Securities Exchange Act of 1934 Essay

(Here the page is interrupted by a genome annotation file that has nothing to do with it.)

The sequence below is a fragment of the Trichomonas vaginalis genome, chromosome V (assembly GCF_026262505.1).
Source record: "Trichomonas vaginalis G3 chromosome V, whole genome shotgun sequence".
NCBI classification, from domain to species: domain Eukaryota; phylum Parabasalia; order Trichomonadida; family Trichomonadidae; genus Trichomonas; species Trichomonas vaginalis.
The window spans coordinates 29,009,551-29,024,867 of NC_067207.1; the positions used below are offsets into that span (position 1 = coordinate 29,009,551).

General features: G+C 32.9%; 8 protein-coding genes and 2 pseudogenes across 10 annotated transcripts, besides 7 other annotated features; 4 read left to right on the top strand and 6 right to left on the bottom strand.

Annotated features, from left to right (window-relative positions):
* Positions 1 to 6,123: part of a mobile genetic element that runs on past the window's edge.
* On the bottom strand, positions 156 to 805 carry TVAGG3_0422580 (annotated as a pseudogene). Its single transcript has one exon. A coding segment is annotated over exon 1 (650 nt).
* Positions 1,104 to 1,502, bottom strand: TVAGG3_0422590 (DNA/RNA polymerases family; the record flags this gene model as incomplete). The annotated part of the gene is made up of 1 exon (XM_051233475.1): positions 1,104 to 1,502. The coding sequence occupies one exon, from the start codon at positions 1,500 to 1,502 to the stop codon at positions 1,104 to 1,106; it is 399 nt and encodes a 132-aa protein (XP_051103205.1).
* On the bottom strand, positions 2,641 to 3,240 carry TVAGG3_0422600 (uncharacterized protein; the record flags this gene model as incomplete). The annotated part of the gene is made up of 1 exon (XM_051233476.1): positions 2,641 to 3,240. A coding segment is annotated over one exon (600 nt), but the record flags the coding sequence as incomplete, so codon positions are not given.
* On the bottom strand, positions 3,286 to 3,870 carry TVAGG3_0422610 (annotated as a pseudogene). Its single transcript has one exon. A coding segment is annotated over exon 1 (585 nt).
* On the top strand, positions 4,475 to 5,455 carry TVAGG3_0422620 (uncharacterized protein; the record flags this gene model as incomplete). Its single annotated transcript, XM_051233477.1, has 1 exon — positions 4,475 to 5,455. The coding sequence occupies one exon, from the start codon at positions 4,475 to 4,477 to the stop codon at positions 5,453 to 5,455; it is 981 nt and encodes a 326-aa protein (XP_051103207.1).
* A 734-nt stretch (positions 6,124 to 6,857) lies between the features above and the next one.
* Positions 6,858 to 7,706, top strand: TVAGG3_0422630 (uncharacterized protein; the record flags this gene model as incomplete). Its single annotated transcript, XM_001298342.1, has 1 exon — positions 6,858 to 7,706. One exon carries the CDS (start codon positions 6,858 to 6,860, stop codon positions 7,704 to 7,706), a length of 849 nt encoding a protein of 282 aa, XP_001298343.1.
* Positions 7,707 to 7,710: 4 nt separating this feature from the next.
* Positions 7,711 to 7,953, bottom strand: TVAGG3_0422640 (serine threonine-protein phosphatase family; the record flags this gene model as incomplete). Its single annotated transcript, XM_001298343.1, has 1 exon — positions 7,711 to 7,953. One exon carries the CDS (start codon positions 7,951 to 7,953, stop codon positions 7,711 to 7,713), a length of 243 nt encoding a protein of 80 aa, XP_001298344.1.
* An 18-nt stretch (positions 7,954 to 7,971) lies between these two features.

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The Securities Exchange Act of 1934 was created to provide governance of securities transactions on the secondary market (after issue) and regulate the exchanges and broker-dealers in order to protect the investing public. All companies listed on stock exchanges must follow the requirements set forth in the Securities Exchange Act of 1934. Primary requirements include registration of any securities listed on stock exchanges, disclosure, proxy solicitations and margin and audit requirements. From this act the Securities Exchange Commission (SEC) was created. The SEC's responsibility is to enforce securities laws. Legislation in the United States that regulated broker-dealers and secondary trades on American stock exchanges. This Act also created the Securities and Exchange Commission to help it accomplish its goals. The act prohibited certain trades that would unfairly or dangerously manipulate prices. For example, the Act forbids churning, in which an investor makes both buy and sell orders through different brokers to create the impression of increased interest in the security and to raise the price. It was one of the most important regulatory laws that came out of the New Deal. Landmark legislation that established the SEC and that gives it authority over proxy solicitation and registration of organized exchanges. In addition, the Act sets disclosure requirements for securities in the secondary market, regulates insider trading, and gives the Federal Reserve authority over credit purchases of securities. When established, the Act reflected an effort to extend and overcome shortcomings of the Securities Act of 1933. These two pieces of legislation are the basis of securities regulation in the twentieth century. Companies use the public markets to create capital. Initial public offerings (IPOs) enable companies to raise funds by selling shares of ownership to

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